He does not command their loyalty with platform tricks or oratory. He has no personal showmanship, he still owns his farm in Pike County, and farm language saturates his talk.

Smith is big, slow-moving, well-tailored, impressive. He speaks forcefully and with sincerity. He is a good businessman and thinks of himself as a businessman. He is the business ideal of corn-belt agriculture come to life and farmers love it in him. “He could get a job with any corporation in the country,” they like to boast, and one gets the impression that this is very high praise indeed. He believes profit is the sole necessary attribute of successful agriculture. “Of efforts to help the poor farmer he generally disapproves,”said an article in the June, 1944, issue of Fortune in a reference to Smith. And he does concentrate his efforts on making the big commercial farmers bigger and more commercial, believing that this is the way to help all agriculture— including the poor farmers.

To help the successful farmer become more successful in terms of money profit, Smith believes in two things: political pressure and coöperatives. The benefits of the coöperatives and the service departments of the Illinois Agricultural Association range from cholera serum to life insurance. At present writing the coöperatives have $30,000,000 in assets and paid $2,000,000 to members in 1943. And Smith is considering plans for expansion after the war, including cooperative packing plants scattered over the farm areas.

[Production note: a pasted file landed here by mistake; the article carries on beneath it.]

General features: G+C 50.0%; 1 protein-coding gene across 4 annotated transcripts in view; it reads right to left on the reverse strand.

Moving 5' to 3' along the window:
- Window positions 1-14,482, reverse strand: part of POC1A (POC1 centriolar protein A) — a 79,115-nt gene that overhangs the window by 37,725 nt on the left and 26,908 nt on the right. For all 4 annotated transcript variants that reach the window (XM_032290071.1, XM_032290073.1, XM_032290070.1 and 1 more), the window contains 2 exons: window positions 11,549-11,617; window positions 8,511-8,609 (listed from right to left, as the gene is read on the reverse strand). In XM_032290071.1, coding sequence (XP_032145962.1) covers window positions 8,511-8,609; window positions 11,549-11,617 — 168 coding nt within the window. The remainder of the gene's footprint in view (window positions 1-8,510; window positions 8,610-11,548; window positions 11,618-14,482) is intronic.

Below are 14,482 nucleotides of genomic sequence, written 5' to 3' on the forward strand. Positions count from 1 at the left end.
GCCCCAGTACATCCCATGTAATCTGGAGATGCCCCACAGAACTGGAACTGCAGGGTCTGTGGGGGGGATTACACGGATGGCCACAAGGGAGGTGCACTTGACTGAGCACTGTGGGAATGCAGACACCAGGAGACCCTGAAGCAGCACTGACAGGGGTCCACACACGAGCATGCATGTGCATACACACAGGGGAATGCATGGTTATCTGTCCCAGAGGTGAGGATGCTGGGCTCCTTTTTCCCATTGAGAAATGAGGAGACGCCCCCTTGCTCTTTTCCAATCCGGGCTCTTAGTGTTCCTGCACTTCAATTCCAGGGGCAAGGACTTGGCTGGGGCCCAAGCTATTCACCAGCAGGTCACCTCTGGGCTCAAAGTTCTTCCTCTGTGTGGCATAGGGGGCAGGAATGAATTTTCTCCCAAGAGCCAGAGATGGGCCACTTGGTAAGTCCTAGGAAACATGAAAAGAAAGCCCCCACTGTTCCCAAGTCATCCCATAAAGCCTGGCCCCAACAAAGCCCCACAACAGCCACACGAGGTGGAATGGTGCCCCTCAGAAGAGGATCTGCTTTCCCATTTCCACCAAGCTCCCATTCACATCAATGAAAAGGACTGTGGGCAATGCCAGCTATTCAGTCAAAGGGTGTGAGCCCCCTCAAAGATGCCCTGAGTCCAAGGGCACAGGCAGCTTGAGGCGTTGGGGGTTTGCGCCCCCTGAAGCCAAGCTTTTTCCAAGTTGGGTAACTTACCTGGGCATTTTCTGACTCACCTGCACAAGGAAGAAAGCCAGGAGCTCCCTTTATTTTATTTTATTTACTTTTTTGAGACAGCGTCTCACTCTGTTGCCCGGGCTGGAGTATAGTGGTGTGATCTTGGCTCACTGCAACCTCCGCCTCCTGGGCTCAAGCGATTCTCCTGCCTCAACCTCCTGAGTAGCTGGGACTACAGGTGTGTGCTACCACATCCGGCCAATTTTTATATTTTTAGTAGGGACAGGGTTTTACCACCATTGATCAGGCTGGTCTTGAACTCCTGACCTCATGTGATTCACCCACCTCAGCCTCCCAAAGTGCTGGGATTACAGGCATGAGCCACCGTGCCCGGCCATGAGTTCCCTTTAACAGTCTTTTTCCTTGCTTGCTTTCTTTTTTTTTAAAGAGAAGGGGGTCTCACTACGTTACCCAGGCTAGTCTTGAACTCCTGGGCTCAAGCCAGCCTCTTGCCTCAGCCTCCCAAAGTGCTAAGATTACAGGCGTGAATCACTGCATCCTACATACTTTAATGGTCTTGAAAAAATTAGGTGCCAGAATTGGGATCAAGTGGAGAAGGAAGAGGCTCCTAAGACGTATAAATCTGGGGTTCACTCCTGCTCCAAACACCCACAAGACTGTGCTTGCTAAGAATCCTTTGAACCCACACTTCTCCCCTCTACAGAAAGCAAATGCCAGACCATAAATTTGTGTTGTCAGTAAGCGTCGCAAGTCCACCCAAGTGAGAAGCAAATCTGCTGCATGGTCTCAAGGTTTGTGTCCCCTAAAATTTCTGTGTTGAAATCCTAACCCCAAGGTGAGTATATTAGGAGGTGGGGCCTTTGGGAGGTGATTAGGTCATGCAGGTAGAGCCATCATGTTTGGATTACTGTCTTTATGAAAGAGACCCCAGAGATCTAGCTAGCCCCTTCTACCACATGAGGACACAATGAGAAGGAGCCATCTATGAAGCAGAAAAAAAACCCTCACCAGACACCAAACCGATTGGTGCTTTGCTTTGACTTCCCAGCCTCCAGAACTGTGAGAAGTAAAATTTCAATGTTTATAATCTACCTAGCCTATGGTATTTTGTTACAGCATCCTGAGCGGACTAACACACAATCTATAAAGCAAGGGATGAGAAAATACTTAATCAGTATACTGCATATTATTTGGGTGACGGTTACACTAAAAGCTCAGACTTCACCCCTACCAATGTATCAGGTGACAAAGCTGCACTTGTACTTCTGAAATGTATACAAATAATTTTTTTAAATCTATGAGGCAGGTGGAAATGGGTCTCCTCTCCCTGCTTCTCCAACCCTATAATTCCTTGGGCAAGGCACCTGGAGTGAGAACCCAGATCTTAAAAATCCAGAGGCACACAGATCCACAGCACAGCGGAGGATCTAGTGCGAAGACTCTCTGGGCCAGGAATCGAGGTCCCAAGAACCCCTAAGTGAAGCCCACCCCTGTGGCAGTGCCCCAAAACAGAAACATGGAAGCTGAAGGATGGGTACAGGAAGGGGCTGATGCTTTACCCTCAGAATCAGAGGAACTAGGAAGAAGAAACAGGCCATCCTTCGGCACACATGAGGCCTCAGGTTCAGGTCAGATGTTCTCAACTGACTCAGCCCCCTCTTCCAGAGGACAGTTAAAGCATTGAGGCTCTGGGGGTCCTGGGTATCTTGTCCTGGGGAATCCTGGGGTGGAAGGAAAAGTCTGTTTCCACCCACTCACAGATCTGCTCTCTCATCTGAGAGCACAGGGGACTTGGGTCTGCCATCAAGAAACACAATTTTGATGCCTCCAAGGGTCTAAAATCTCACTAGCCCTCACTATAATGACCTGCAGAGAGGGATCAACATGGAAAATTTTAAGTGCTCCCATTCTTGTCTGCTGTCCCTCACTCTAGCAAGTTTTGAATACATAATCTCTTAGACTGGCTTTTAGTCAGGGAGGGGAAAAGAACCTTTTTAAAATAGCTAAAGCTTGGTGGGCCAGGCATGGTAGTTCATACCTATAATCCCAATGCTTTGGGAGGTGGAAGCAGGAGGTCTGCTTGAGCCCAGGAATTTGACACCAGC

In 1943 he achieved a long-sought goal of 100,000 members, collecting $15 a year from each in dues. This $1,500,000 income is the envy of every other farm leader in the country, some of whom must be satisfied with dues of 50 cents a year.

In a quick answer, I believe Earl Smith would say that the price of corn is the most important economic fact in the country. So he found it logical to oppose the sale of wheat below parity prices early in the war because of what it might do to corn.

In August, 1943, when wartime food prices were at full flood and farm income was at unprecedented high figures, there was a short-lived and minor dip in some prices. The official magazine of the Illinois Agricultural Association roundly denounced the “severe financial reverses” and the “crumbling prices” harassing farmers. To keep price increases an attractive issue in a period of general rural prosperity, the plan was to reiterate that someone else — usually union labor — was getting even more.